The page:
When people actively and energetically pursue information and gain knowledge, they often want to share their new perspectives with others. Occasionally they do so with a critical attitude, not just critical thinking, and when this happens, learning and thinking suffer. It’s important to ensure respectful dialogue in classrooms and reinforce good communication and listening skills. Children need to feel that their opinions and beliefs may be expressed openly, and that no one will be marginalized for having unpopular ideas and perspectives. Parents want to know that persuasive teachers who have different values or views won’t unduly influence their children, and that the classroom will not become a venue for indoctrination or disrespect toward others’ beliefs, values, or cultural traditions.
While our children must become capable critical thinkers, critical thinking alone is insufficient for the tasks they will face. In order to solve problems, our children need to be creative thinkers as well. Whereas critical thinking usually entails focused analysis and evaluation to ascertain the truth, creative thinking often happens when we are not seeking the “right answer,” when we are open to any and all ideas, and when we are in a playful, relaxed state. The creative impulse is a birthright, but all too often, it becomes buried in school. The more the arts — whether visual, dramatic, choreographic, improvisational, or musical — are cut from the school day, the less opportunity our children have to tap into the creative force from which inspiration and ideation often flow.
Because life in our world — both ecological and societal — is dependent upon interconnected systems, to be a solutionary it is also essential to become a systems thinker, able to identify the interlinking components that contribute to the challenges we face. Over time, and despite revolutionary and positive innovations and breakthroughs in science, governance, food production, health care, economics, and more, we have developed entrenched, interrelated systems that have caused, and continue to cause, escalating problems. Although many of our most effective, efficient, and powerful systems have brought great opportunities and liberties and have alleviated tremendous suffering and injustices, our current energy, production, transportation, agricultural, political, and economic systems perpetuate many of the challenges and crises before us.
Attempting to solve a problem in isolation may potentially exacerbate another problem inextricably linked through various systems, and while it’s not easy to take everyone’s interests into consideration, it’s necessary in order to avoid partial solutions and/or solutions that help one group while harming another. Here are a few examples of solutions embraced in the United States that have helped alleviate one problem while exacerbating another:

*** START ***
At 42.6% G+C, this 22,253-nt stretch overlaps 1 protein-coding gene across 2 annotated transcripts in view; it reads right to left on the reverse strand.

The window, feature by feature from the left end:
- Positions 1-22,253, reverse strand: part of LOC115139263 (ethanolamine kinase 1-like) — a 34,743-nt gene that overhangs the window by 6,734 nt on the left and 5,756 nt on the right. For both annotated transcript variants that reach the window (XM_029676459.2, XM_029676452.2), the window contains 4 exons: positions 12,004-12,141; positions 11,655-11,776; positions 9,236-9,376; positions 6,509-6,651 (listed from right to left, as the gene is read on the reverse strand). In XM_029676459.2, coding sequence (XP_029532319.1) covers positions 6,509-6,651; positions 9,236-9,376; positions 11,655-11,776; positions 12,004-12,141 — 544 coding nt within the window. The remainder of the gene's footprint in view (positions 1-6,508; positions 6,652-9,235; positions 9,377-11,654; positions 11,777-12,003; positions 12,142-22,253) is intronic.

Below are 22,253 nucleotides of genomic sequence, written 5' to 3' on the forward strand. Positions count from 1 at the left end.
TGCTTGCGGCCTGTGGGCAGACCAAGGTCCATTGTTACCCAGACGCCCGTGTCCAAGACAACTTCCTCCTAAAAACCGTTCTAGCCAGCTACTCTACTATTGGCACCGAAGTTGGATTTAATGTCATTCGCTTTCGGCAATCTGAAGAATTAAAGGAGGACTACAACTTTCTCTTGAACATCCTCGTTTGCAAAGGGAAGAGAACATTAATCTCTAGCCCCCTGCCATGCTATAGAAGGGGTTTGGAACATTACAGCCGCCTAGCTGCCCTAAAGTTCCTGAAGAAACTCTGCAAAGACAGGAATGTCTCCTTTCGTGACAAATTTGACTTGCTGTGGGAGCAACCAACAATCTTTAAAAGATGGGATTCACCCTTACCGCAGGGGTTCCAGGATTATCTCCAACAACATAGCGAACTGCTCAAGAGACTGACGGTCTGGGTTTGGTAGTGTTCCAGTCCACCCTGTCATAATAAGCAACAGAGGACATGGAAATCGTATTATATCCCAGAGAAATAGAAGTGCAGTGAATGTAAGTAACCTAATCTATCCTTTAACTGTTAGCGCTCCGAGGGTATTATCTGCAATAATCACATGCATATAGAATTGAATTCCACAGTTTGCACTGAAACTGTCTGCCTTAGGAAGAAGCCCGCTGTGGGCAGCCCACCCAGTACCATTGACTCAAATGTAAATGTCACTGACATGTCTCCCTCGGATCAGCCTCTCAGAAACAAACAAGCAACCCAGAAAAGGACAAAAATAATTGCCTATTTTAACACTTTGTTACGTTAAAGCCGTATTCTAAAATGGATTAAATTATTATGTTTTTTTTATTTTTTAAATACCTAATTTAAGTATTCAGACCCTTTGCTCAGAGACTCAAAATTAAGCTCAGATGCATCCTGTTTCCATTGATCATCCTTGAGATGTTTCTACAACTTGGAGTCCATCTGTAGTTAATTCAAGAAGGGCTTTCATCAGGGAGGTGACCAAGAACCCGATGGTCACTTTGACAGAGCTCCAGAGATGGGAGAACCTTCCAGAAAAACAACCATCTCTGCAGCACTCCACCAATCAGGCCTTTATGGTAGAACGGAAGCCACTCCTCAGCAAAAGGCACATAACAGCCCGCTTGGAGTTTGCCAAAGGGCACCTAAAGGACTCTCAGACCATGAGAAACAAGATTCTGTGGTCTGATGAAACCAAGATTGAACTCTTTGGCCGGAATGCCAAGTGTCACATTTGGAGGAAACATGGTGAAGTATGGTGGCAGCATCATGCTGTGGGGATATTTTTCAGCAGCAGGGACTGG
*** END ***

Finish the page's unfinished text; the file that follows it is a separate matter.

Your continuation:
• As we have worked to expand our economy in order to create more prosperity for people, we have contributed to more resource depletion and pollution.
• As we have developed systems to increase the production and reduce the cost of food, we have created both environmentally destructive agricultural systems as well as confinement operations that are cruel to animals, resource intensive, and highly polluting.
• As we have outsourced production to developing countries to better compete in the marketplace, keep costs low for consumers, and increase company revenues, we have lost the ability to effectively monitor working conditions and ensure that people producing clothes, food, electronics, etc., overseas are paid a living wage, treated fairly, and work in safety. Moreover, modern supply chains make it difficult to ensure that slaves and children are not used in the production of many of the goods we purchase. Outsourcing has also meant the loss of U.S. jobs.
• As we have tried to ensure that chemicals entering our environment are safe, we have subjected millions of sentient animals to painful toxicity tests in which chemicals are force-fed to them in quantities meant to kill.
Addressing and changing entrenched and interconnected systems is challenging. When an entire society is structured around certain systems (such as centralized energy grids) it is difficult to move from the predominant system (e.g., fossil fuels) to less centralized systems (e.g., solar, tidal, and wind). Transforming such systems becomes challenging because of other systems (e.g., political and economic).
Thus, to prepare young people to think comprehensively and deeply about interrelated challenges and to solve problems systemically, strategically, and wisely we must educate them to make multiple connections and seek answers that do not cause new problems while solving existing problems. Students need to be able to understand complex, interconnected systems; evaluate them thoughtfully; and become systems thinkers and changers.
It is with the combined cognitive capacities of critical, creative, and systems thinking that they can become truly effective solutionaries.
Systems within education in need of change